Do you ever feel like being a parent is like playing that game where you have lots of balloons in the air and you have to keep running around and hitting them back up before they drop to the ground? Sometimes you get so tired from running around that you just want to stop playing the game and let all of them fall.
I’ve definitely felt that way. As a parent of five kids ranging from elementary school to college age, I’ve got so many different balloons in the air, it’s impossible to keep more than a few of them from falling. It’s hard to know which ones are most important and which ones should be dropped… and which ones to pick up quickly and get going again.
One of the balloons that dropped recently was Kaitlyn’s type 1 diabetes management. We’ve been doing so well for so long, it almost felt like we were on autopilot, and that diabetes was something we hardly had to think about. It was a balloon that just seemed to hover almost effortlessly in the air. But then we had a visit with our endocrinologist, and it turned out to be a wake-up call as to how things were really going. Kaitlyn’s numbers were pretty much all over the place. I was expecting our standard glowing report from the doctor, but it was more of a caution, letting us know that her blood sugar management was not where we’d like it to be.
Was I devastated? No. Was it the first time I was reminded that I needed to step up my mom game? Not a chance. The dentist has reminded us to improve our flossing habits or there will be more cavities to fill. Elementary school progress reports have highlighted less-than-stellar efforts. And it’s always a banner day when the school principal has to give you a personal call. Not too fun.
Very few of us enjoy being corrected, especially in our efforts to raise and take care of our children. But it really is how we improve. Feedback is truly a gift, and tomorrow is another day to try. As one of my favorite childhood book heroes, Anne Shirley of L.M. Montgomery’s Anne of Green Gables, once said, “Tomorrow is a new day with no mistakes in it yet.”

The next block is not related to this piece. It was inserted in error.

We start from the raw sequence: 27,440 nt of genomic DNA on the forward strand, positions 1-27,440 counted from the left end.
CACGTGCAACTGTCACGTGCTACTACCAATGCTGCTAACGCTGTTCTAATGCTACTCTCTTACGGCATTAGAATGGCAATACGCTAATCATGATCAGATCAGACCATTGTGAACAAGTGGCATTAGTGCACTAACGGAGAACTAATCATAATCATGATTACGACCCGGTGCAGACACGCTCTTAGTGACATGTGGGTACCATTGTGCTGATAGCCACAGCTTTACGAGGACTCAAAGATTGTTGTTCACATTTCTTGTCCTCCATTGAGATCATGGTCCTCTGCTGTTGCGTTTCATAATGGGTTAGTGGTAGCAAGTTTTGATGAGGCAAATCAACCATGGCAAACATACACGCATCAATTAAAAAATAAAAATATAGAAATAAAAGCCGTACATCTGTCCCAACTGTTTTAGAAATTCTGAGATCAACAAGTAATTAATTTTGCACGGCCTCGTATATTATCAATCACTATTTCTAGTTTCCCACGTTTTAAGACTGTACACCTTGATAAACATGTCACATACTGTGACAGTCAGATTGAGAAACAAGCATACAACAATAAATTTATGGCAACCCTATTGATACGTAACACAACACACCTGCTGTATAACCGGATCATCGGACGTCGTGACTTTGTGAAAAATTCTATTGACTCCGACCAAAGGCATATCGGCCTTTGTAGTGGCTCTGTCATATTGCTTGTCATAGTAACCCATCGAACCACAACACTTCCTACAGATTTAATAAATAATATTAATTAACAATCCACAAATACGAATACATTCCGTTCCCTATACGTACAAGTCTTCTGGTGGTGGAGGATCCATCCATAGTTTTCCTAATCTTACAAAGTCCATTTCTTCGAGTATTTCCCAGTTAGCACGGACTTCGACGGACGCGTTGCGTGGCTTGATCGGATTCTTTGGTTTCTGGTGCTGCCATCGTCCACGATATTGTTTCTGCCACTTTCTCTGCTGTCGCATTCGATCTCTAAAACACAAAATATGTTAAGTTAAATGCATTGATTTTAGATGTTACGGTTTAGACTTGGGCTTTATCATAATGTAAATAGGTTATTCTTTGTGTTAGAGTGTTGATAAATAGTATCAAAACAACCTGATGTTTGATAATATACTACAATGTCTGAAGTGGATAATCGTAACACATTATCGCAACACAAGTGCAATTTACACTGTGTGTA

Now let’s be real. Life is totally fluid, and it’s worse than a juggling act to decide which balloons we need to drop and which we need to pick up and get going again. But the good news is that we’re allowed to choose! We’re allowed to change and improve, and we’re allowed to make mistakes and try again and again.
We’ve since been able to get back to a good place with Kaitlyn’s diabetes management as well. It took us a couple months to get on track again, but I’m happy to say that Kaitlyn has turned a corner in how she’s taking care of herself. She’s paying more attention, she’s dosing ahead for meals instead of constantly trying to play catch-up with insulin, and she’s calibrating more often. I’ve been much better at helping and reminding and following up with her. In general, we’ve been able to be more proactive and less reactive with her numbers. We’re anticipating where they’re going instead of waiting for them to be out of range and then fixing it. Since this has happened, Kaitlyn seems happier, she feels more confident, and everything else seems to be more easily falling into place.
Good luck to all of you picking up those balloons and keeping them in the air! I know you can do it!
Disclaimer: The experiences and suggestions recounted in these articles are not intended as medical advice, and they are not necessarily the “typical” experiences of families with a child who has type 1 diabetes. These situations are unique to the families depicted. Families should check with their healthcare professionals regarding the treatment of type 1 diabetes and the frequency of blood glucose monitoring. Jen and Kim are real moms of kids with type 1 diabetes and have been compensated for their contributions to this site.